Well that new project is nearly upon you. Having flicked through endless magazines and watched dozens of house programs, you are inspired to take on a new challenge. After those years of looking at your old dark kitchen, you finally have a vision for your bright airy extension and all that slaving away at work to save up necessary cash has at last paid off.
And then the real worry begins -. who do I employ to do the work? Who can I trust to make my vision a reality without heartache?
Do I use the builder with the advert in the local paper?
What about that friend of your husband down the pub who knows a guy who can “save you thousands”?
The worry of having a “cowboy builder” leaves many of us concerned as to who to use. However, finding a reliable builder doesn’t need to be.
Here are our top 5 tips to find the right builder:
- Ask around – There’s nothing better than a recommendation from a friend or family member who’s had building work done
- Use a builder that’s registered with an official trade association – Using the FMB’s Find a Builder Service (www.fmb.org.uk/fab) will help you find professional builders in your local area.
- Prepare a Brief – This is your project so make sure you get exactly what you want. Produce a written brief, including any drawings or specifications you may have. Give a copy to each builder who quotes.
- Get quotes in – Ask at least 3 builders to quote for the job and don’t just go for the cheapest. Look at how costs are broken down. If some seem a lot cheaper, ask them how they achieve that.
- Talk to previous customers – FMB Members will be pleased to put you in touch with previous clients so that you can see their past work and get a personal reference.
Following these 5 tips will help you and before you know it, you’ll be sitting in that new extension with a well deserved coffee in hand.
It is not just builders but general tradesmen can be different to pick from and find. Into the bargain not all tradesmen produce the same quality and standard of work so we will try help you separate the best from the rest.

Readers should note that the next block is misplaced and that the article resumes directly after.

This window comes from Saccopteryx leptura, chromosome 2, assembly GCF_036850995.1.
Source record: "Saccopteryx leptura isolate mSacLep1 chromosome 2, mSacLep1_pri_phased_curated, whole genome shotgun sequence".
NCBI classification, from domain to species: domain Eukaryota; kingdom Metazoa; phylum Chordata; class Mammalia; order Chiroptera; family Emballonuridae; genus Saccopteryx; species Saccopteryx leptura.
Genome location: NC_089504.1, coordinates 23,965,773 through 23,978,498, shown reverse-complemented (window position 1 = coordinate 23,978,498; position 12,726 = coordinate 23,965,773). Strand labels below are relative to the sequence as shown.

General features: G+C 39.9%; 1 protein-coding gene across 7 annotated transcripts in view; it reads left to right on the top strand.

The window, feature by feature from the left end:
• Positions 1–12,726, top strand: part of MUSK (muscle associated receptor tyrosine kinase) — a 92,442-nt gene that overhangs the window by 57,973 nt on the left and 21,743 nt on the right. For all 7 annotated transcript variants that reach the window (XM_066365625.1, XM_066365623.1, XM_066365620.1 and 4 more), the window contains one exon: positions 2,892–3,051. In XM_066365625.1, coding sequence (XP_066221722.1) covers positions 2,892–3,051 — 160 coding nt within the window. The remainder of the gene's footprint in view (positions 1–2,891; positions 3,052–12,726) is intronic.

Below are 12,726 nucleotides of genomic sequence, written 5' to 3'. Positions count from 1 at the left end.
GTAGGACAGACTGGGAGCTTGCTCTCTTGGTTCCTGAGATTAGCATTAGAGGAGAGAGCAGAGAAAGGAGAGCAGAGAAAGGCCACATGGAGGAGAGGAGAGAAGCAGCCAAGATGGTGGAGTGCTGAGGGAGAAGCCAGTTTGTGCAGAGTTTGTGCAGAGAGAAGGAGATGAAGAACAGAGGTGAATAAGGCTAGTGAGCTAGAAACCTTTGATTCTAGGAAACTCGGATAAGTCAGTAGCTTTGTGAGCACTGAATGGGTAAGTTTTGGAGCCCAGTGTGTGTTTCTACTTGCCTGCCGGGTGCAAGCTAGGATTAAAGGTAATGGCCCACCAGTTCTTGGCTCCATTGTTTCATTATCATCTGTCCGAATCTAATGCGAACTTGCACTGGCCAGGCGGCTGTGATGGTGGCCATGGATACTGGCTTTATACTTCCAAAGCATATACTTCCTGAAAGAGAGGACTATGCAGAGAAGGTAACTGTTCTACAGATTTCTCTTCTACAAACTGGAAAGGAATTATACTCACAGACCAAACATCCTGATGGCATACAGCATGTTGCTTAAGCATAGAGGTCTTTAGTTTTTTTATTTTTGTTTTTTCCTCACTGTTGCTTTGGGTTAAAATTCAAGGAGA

It is important to understand the different types of tradesmen out there and what they will contribute to your home. Many tradesmen are time-served professionals, such as an electrician, plumber or joiner. Others have no formal qualifications but are general ‘all-rounders’ who have developed proficient skills over many years and built up a business through recommendation, such as a painter or gardener. Some tradespeople are also ‘multi-taskers’ – tradesmen, who, as a result of the depressed building market, have decided to generate additional income by offering multiple services, such as a qualified plumber who will also tile the bathroom.
Quantity Surveyor, Damian Bowers says the best advice is “don’t be swayed by the cheapest quote, but strive for the best! Ask for references, check them out and compare the cst with at least two or three other companies.”
Who should I employ?
If the job is in anyway structural, like a small attic conversion, then consider tendering the project to a small contractor who will provide a competitive cost for sourcing and managing all required trades to complete the job. Make sure each contractor is quoting for the job prices ‘like for like’ so you get an accurate representation of cost.